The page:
Coast Guard, DOT.
Temporary final rule.
The Coast Guard is temporarily changing the operating regulations for the Ballard Bridge across the Lake Washington Ship Canal, mile 1.1, at Seattle, Washington. This change limits double-leaf opening of the bascule draw daily with notice requirements. These special operations are to accommodate a major refurbishment project to the operating and drive systems of the bridge by the City of Seattle.
This temporary final rule is effective from 5 a.m. on September 4, 2001, until 8 p.m. on September 30, 2002.
The public docket and all documents referred to in this document are available for inspection at the Thirteenth Coast Guard District, Aids to Navigation and Waterways Management Branch, 915 Second Avenue, Seattle, Washington 98174-1067, between 7:45 a.m. and 4:15 p.m. Monday through Friday, except federal holidays.Start Further Info
FOR FURTHER INFORMATION CONTACT:
Austin Pratt, Project Officer, Thirteenth Coast Guard District, (206) 220-7282.End Further Info End Preamble Start Supplemental Information
On February 12, 2001, a notice of proposed rulemaking was published in the Federal Register entitled Drawbridge Operation Regulations; Lake Washington Ship Canal (66 FR 9779). Two objections to the proposed temporary rule were received. One objection concerned commercial vessels and the other objection pertained to a research vessel. Their concerns have been accommodated in this temporary final rule.
Background and Purpose
The City of Seattle proposed to replace the aged operating and drive systems of the bascule drawspan. To minimize interference with navigation, only one leaf will be temporarily disabled at a time. The disabled draw leaf will be powered by a winch system that will not perform at the usual speed for this drawbridge. In order to avoid lengthy inoperative periods, the bridge owner proposed three daily periods during which the draw will open fully for vessels unable to safely pass through one-half of the span. With five hours notice, both leaves of the draw would open at 5 a.m., 11 a.m., and 7 p.m. on any day of the week. The second and third periods are changed from 12:30 p.m. and 8 p.m. to better accommodate larger vessels. In addition a provision has been added for double-leaf openings at any time for vessels of at least 480 gross tons whenever at least one-week notice is provided. The established closed periods Monday through Friday of 7 a.m. to 9 p.m. and 4 p.m. to 6 p.m., except federal holidays, will remain in effect. The start time for the special operations is changed from June 4 to September 4, 2001. During the project, single-leaf openings are available according to the operating schedule currently in effect. These regulations provide that both draw leaves need not be opened for the passage of vessels, including vessels engaged in towing operations, from 7 a.m. to 9 a.m. and from 4 p.m. to 6 p.m. Monday through Friday, except federal holidays, for any vessel under 1000 gross tons.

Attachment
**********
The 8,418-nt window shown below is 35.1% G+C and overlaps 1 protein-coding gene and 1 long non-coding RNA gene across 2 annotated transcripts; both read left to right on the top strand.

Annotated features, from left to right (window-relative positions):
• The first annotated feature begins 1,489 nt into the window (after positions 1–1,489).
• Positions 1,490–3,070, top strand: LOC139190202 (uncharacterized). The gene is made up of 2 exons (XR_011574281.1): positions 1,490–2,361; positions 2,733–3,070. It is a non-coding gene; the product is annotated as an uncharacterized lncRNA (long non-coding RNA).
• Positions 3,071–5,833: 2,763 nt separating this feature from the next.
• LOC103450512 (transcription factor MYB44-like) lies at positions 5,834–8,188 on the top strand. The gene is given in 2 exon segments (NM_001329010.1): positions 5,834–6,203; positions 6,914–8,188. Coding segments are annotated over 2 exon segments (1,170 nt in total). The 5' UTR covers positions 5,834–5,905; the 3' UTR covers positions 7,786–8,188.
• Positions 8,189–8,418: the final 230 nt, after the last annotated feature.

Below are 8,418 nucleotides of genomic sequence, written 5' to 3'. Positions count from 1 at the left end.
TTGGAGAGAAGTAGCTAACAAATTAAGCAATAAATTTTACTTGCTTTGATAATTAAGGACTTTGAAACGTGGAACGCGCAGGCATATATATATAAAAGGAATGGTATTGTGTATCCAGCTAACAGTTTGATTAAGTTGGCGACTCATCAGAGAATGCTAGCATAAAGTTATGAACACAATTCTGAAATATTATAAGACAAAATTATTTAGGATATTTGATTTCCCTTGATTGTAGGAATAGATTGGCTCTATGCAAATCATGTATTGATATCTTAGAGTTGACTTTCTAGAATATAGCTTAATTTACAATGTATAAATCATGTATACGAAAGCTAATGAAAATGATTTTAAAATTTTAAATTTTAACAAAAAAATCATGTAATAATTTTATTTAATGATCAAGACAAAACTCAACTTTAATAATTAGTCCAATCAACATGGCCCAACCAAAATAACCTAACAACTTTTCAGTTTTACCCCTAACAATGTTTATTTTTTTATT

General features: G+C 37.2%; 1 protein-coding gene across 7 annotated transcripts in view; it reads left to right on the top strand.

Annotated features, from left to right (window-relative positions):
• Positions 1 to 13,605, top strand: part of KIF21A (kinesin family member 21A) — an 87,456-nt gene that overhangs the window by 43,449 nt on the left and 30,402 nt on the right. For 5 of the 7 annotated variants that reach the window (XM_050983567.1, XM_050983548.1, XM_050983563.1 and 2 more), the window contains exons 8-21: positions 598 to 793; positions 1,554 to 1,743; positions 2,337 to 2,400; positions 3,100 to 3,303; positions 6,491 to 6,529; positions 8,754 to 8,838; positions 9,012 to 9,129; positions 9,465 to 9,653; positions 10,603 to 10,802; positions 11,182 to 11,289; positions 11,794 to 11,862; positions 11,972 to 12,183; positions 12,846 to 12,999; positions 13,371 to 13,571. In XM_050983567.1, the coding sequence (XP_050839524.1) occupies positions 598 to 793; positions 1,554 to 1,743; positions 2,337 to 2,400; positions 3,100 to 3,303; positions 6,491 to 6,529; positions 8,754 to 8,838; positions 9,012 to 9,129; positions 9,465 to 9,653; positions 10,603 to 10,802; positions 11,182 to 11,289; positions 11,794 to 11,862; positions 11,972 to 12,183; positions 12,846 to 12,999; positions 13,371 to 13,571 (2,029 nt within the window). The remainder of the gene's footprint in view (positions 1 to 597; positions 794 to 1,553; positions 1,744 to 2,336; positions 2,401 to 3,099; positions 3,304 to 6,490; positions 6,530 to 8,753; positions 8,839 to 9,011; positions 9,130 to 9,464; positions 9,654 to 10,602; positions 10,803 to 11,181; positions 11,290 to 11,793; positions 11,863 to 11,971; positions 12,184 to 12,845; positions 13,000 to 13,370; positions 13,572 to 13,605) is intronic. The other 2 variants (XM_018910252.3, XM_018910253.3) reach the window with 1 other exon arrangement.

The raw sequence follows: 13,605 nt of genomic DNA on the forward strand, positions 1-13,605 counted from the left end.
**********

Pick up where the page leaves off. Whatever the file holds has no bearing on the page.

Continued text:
This rule is not a “significant regulatory action” under section 3(f) of Executive Order 12866 and does not require an assessment of potential costs and benefits under section 6(a)(3) of that Order. The Office of Management and Budget has not reviewed it under that Order. It is not significant under the regulatory policies and procedures of the Department of Transportation (DOT) (44 FR 11040, February 26, 1979).
We expect the economic impact of this rule to be so minimal that a full Regulatory Evaluation under paragraph 10e of the regulatory policies and procedures of DOT is unnecessary. This conclusion is based on the fact that most vessels will be able to pass the bridge with little change from normal operations and that all vessels can be accommodated three times a day. The largest vessels affected will be able to provide the one-week notice whenever the scheduled full openings are not convenient.
Indian Tribal Governments